A new partnership has formed between the City of Charlottesville and an entity that secures open space easements in Virginia, and that will slightly increase the cost of land transactions.
“We have a property owner that we’ve been negotiating with and we have a granting agency in the Virginia Outdoors Foundation that’s providing the funding which has already been appropriated,” said Chris Gensic, a planner in the Parks and Recreation Department.
In March, Albemarle’s growth area advisory committees learned about the county’s transportation process, and got updates on area projects. Albemarle keeps a list of projects that have been identified to address congestion issues, improve public safety, increase economic development, and achieve other goals.
“The last it was updated was in 2019, but we are embarking on another update and a reprioritization over the next year or two combined with the Comprehensive Plan update,” said Jessica Hersh-Ballering is a principal transportation planner for Albemarle County.
Tonight the Charlottesville City Council will take up two land use items.
The first is a request from an out-of-town developer to build 28 units on 0.62 acres at the end of Valley Road Extended. On March 8, the Planning Commission voted 4-3 to recommend a rezoning and a special use permit, and 5-2 on a critical slopes waiver for the project. At that meeting, Vice Mayor Juandiego expressed skepticism for the $48,000 the developer has agreed to pay sidewalk improvements somewhere in Fifeville. (staff report) (story and audio piece I wrote on the PC hearing)
One of the purposes of a Comprehensive Plan is to direct government resources into specific areas in order to maximize investment in infrastructure. For over forty years, Albemarle County has envisioned an urban area that gets the vast majority of capital dollars. Pantops is one of the designated growth areas, as is the area around the intersection of Rio Road and U.S. 29. (Rio Corridor Public Input page)
For the past year, Albemarle has been working on a plan to address traffic congestion and a lack of walkability on Rio Road East in and around the intersection with the John Warner Parkway. They hired the firm Line and Grade to do the work which is being done in two phases.
At any given point there are dozens of candidates for transportation projects in the community. In recent years, Charlottesville has been successful in seeking funding for streetscape projects to add bike lanes, sidewalks, and other urban amenities.
The next deadline for Smart Scale funding process through the Virginia Department of Transportation is coming up later this year and one of the projects under consideration is a bridge for pedestrians and bicyclists that would cross the Rivanna River. (most recent presentation)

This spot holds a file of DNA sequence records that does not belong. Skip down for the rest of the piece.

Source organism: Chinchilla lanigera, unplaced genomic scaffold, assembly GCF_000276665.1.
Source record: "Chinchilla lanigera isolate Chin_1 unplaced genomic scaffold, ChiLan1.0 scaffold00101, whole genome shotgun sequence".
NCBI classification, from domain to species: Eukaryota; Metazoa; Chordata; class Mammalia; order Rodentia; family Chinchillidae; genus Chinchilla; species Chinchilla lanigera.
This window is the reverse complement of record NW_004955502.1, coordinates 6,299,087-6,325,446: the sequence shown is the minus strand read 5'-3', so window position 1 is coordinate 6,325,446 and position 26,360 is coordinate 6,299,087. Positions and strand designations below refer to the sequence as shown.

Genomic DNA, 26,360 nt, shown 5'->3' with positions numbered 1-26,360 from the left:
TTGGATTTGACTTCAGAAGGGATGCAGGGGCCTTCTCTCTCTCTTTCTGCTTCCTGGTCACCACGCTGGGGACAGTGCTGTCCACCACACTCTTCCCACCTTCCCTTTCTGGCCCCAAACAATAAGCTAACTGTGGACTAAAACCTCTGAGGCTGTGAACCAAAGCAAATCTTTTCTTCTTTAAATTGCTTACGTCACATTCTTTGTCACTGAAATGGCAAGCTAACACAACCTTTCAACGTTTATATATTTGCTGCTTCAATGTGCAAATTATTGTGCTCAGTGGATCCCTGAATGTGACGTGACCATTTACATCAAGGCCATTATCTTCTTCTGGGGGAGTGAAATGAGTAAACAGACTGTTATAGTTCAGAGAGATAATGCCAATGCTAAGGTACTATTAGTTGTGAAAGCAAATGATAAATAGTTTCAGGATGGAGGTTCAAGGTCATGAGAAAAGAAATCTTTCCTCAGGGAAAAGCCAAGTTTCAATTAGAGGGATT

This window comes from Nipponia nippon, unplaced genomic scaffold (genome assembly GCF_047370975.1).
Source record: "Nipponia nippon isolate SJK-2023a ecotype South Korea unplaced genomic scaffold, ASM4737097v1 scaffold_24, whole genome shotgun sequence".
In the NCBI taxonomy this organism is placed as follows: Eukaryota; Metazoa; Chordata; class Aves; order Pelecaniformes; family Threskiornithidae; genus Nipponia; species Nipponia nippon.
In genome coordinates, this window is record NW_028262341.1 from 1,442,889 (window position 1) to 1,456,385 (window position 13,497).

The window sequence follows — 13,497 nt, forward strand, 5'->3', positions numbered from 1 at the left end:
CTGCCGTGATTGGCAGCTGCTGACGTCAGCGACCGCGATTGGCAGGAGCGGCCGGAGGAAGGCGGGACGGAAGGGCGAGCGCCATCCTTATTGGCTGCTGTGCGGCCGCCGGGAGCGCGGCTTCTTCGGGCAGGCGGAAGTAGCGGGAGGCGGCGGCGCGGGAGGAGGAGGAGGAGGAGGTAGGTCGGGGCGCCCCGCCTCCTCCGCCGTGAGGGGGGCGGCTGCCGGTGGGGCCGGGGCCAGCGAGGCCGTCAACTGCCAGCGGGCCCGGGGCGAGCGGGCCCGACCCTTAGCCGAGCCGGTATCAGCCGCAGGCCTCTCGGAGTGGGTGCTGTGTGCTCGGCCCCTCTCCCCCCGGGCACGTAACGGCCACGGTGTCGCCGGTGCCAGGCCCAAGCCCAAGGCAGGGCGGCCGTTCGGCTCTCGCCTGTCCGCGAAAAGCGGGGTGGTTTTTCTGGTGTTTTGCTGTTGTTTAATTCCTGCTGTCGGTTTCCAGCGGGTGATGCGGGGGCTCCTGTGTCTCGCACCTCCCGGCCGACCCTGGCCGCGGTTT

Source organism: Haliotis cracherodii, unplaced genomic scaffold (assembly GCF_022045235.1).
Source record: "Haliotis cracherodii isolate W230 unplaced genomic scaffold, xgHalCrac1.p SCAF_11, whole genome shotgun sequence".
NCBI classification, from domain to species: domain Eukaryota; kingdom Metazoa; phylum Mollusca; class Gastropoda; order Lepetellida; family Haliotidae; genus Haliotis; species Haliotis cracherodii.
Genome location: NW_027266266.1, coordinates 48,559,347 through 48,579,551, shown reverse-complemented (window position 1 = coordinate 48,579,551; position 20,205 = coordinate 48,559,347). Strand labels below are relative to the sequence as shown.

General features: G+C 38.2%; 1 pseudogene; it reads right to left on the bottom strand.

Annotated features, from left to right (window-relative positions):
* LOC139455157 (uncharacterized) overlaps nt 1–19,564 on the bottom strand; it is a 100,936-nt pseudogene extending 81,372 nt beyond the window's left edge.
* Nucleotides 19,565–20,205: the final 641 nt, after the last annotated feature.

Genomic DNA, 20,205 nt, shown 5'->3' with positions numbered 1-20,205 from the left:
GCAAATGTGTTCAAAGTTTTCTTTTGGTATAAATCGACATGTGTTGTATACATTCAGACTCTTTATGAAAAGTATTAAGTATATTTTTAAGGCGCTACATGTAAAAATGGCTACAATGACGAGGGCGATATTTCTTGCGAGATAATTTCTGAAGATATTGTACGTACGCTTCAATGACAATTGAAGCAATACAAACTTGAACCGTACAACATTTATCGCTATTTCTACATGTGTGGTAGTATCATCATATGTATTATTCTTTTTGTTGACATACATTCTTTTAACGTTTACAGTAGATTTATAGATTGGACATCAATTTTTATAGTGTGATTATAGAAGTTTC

In their final item of the year, Council agreed to cancel a project to build a sidewalk on Franklin Street using federal funds that come through the Community Development Block Grant process. The project had been selected by a task force but was defunded earlier this year because it could not be completed by a federal deadline.
Deputy City Manager Sam Sanders recommended Council consider moving away from the task force model.
“Routinely, a task force model doesn’t necessarily help to meet the regulatory conditions because typically what you’re doing is simply allowing community members to pick projects and they don’t necessarily always know the details that go into executing,” Sanders said.
Council also approved the design for the $11.7 million Fontaine Avenue Streetscape, a project funded by VDOT’s Smart Scale in 2017 that is working through the long process from idea to construction. Kyle Kling is a transportation planning manager for the City of Charlottesville.
“In January of 2020, Council accepted the Planning Commission’s recommendation that this project’s conceptual design was found to be in accordance with the city’s Comprehensive Plan,” Kling said.
Charlottesville will seek additional funding to implement a plan to build a trail along Meadow Creek through the City of Charlottesville. Trails planner Chris Gensic told Council the details last week on a Transportation Alternatives grant opportunity offered by the Virginia Department of Transportation.
“The grant the parks department is pursuing is to construct a long awaited portion of an [Americans with Disabilities Act] accessible the Meadow Creek valley from the Michie Drive area up to the Virginia Institute of Autism at Greenbrier Drive and also around the corner to Greenbrier Park,” Gensic said.